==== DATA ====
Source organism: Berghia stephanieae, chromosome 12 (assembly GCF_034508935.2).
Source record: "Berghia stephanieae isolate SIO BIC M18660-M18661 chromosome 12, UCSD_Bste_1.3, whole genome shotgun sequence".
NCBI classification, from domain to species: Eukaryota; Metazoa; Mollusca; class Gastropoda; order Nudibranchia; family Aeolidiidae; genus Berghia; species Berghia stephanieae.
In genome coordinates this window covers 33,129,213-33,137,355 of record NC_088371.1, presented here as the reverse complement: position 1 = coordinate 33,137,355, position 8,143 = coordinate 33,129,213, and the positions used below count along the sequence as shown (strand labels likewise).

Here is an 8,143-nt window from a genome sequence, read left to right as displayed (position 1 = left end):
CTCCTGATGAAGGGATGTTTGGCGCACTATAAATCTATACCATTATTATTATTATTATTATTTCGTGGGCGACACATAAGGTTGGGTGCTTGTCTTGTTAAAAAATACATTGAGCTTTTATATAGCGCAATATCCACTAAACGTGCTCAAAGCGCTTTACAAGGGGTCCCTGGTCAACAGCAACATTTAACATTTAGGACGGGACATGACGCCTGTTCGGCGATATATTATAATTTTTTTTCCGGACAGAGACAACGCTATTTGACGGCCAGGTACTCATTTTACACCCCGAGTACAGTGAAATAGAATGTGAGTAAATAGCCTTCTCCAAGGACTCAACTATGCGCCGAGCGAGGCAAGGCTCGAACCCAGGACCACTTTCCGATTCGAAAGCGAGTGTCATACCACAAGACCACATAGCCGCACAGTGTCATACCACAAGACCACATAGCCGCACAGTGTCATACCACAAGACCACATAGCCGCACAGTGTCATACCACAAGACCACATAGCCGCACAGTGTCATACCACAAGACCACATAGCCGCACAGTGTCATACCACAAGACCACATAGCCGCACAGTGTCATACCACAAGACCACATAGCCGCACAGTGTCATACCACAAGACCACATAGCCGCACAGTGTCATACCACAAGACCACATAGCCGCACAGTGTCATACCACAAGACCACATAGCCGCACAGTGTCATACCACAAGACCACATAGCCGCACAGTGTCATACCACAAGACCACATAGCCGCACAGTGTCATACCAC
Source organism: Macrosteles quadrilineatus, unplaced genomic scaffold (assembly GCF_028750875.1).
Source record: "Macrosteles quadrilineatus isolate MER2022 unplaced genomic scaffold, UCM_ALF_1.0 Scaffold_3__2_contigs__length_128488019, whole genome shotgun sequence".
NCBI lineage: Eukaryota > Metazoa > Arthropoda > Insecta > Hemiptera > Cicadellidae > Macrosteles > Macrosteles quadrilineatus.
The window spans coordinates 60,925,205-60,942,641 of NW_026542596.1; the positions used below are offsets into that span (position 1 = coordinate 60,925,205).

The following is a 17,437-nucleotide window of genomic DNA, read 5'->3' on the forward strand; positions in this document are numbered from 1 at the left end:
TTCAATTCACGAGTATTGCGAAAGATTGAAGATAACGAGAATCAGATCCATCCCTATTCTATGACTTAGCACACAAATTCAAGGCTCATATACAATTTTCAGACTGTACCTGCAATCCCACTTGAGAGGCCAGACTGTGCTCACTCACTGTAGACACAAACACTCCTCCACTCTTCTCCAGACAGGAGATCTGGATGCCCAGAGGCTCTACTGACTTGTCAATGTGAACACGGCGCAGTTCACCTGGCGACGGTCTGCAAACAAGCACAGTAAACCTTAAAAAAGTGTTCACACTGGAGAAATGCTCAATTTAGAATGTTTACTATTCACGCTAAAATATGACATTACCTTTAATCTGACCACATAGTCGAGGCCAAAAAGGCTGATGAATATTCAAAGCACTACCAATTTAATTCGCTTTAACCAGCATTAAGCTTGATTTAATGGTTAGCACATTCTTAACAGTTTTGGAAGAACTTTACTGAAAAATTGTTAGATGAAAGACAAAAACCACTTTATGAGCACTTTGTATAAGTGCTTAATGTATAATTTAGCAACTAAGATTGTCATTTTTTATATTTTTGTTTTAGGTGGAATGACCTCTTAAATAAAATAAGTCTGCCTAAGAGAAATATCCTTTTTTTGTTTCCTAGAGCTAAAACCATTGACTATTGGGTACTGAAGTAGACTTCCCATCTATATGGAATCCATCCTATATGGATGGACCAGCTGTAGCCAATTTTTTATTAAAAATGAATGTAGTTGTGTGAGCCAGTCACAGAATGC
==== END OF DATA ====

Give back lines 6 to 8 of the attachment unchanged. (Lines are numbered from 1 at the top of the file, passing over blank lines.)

CTCCTGATGAAGGGATGTTTGGCGCACTATAAATCTATACCATTATTATTATTATTATTATTTCGTGGGCGACACATAAGGTTGGGTGCTTGTCTTGTTAAAAAATACATTGAGCTTTTATATAGCGCAATATCCACTAAACGTGCTCAAAGCGCTTTACAAGGGGTCCCTGGTCAACAGCAACATTTAACATTTAGGACGGGACATGACGCCTGTTCGGCGATATATTATAATTTTTTTTCCGGACAGAGACAACGCTATTTGACGGCCAGGTACTCATTTTACACCCCGAGTACAGTGAAATAGAATGTGAGTAAATAGCCTTCTCCAAGGACTCAACTATGCGCCGAGCGAGGCAAGGCTCGAACCCAGGACCACTTTCCGATTCGAAAGCGAGTGTCATACCACAAGACCACATAGCCGCACAGTGTCATACCACAAGACCACATAGCCGCACAGTGTCATACCACAAGACCACATAGCCGCACAGTGTCATACCACAAGACCACATAGCCGCACAGTGTCATACCACAAGACCACATAGCCGCACAGTGTCATACCACAAGACCACATAGCCGCACAGTGTCATACCACAAGACCACATAGCCGCACAGTGTCATACCACAAGACCACATAGCCGCACAGTGTCATACCACAAGACCACATAGCCGCACAGTGTCATACCACAAGACCACATAGCCGCACAGTGTCATACCACAAGACCACATAGCCGCACAGTGTCATACCACAAGACCACATAGCCGCACAGTGTCATACCAC
Source organism: Macrosteles quadrilineatus, unplaced genomic scaffold (assembly GCF_028750875.1).
Source record: "Macrosteles quadrilineatus isolate MER2022 unplaced genomic scaffold, UCM_ALF_1.0 Scaffold_3__2_contigs__length_128488019, whole genome shotgun sequence".